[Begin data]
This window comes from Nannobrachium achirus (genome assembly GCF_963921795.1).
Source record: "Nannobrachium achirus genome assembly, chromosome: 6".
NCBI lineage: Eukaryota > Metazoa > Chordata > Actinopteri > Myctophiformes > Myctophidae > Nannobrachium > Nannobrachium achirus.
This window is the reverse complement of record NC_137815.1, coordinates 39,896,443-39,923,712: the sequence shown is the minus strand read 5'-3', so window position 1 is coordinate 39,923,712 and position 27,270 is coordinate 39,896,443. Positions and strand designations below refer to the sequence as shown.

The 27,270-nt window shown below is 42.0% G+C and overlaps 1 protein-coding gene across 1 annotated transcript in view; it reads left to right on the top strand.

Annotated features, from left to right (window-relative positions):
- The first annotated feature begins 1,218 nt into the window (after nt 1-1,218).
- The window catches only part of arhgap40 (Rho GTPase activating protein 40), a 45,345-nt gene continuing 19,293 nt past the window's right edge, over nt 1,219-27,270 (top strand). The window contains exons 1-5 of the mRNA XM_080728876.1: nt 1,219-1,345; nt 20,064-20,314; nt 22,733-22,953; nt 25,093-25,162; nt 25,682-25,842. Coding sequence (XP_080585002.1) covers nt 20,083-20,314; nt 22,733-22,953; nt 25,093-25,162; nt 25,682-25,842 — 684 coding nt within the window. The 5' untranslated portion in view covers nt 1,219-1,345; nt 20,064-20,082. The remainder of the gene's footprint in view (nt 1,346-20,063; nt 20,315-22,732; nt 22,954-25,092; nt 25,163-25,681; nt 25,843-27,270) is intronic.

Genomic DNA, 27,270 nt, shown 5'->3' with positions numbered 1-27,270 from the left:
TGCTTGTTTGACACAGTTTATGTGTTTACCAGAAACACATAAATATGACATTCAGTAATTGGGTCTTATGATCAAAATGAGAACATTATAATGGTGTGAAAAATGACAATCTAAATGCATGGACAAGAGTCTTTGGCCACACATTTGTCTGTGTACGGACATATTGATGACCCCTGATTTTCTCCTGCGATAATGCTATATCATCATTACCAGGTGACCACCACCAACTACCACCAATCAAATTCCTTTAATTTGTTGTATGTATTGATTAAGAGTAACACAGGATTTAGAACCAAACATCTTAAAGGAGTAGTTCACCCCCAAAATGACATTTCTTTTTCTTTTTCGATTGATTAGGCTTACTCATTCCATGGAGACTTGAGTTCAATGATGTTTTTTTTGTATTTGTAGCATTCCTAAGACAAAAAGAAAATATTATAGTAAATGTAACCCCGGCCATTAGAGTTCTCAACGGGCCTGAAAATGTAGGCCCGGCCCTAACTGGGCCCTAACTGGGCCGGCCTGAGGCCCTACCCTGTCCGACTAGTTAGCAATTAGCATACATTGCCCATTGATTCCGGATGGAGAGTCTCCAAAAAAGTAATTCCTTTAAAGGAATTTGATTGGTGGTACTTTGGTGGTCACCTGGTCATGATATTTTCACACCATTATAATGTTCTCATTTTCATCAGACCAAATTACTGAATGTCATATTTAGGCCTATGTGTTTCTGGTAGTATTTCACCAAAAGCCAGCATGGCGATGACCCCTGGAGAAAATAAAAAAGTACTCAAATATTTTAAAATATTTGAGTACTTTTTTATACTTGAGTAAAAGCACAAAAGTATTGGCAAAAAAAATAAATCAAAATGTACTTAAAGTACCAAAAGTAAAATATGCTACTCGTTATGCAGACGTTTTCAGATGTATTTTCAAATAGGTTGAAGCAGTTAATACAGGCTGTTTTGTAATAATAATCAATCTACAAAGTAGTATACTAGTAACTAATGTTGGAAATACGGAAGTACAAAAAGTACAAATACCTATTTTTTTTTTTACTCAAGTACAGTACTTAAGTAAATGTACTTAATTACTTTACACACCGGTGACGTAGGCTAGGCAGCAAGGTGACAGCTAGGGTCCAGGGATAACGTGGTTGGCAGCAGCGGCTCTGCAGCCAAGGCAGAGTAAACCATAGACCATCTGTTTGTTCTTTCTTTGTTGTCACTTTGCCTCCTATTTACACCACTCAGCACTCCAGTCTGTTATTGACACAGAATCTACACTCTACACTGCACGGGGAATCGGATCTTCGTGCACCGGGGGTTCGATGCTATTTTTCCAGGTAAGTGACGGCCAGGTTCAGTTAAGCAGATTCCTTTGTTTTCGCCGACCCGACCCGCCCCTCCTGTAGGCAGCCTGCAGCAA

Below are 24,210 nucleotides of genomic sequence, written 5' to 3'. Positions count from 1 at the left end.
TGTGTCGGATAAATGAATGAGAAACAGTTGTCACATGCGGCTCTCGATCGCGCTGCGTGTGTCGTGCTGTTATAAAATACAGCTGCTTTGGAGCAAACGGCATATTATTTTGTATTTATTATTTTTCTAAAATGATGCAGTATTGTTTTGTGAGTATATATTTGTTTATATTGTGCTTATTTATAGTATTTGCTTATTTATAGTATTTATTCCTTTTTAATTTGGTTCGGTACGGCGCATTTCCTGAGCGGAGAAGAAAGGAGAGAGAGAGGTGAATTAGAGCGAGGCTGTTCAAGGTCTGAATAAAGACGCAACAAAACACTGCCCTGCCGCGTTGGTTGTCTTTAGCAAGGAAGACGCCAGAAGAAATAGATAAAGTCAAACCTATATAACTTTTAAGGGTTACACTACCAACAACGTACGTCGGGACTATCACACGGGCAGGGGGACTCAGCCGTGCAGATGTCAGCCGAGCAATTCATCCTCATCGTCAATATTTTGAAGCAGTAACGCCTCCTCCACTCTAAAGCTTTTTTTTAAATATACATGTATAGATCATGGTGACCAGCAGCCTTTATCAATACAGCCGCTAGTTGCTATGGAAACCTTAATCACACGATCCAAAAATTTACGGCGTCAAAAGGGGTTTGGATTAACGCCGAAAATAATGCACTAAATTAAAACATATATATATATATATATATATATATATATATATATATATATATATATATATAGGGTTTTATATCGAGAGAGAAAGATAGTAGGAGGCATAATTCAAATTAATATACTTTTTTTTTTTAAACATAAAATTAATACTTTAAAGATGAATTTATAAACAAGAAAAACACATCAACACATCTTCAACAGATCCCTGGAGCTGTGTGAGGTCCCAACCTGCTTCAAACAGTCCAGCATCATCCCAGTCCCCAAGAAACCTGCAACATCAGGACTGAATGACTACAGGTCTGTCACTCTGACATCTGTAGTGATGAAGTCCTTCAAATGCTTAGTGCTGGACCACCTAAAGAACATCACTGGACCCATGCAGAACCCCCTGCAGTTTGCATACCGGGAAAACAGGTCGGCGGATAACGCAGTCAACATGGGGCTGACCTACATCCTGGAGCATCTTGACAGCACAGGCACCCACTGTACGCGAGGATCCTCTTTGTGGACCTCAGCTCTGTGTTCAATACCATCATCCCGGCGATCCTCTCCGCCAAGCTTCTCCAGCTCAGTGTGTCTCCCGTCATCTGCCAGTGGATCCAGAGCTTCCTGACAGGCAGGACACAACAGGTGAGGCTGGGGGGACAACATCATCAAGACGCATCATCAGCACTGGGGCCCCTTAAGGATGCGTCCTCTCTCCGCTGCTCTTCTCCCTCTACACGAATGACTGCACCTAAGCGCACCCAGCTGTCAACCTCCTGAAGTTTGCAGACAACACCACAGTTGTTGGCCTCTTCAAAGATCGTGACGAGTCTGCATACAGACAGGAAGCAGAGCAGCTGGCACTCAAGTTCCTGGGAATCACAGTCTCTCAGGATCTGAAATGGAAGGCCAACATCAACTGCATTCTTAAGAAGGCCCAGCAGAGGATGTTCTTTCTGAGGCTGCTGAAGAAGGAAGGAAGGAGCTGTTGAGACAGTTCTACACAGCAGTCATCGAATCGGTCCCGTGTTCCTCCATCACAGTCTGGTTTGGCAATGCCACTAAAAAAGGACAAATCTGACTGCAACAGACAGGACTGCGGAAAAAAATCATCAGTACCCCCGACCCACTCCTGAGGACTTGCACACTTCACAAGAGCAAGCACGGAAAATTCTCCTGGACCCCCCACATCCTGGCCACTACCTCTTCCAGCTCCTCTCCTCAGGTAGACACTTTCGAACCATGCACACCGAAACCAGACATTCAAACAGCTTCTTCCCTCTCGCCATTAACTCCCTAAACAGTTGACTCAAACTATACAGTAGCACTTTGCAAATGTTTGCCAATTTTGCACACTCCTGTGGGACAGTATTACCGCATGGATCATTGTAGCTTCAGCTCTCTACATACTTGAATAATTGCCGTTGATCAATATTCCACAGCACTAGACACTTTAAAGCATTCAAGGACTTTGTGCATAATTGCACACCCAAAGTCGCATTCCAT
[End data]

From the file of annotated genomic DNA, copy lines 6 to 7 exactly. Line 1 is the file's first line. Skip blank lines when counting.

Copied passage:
Annotated features, from left to right (window-relative positions):
- The first annotated feature begins 1,218 nt into the window (after nt 1-1,218).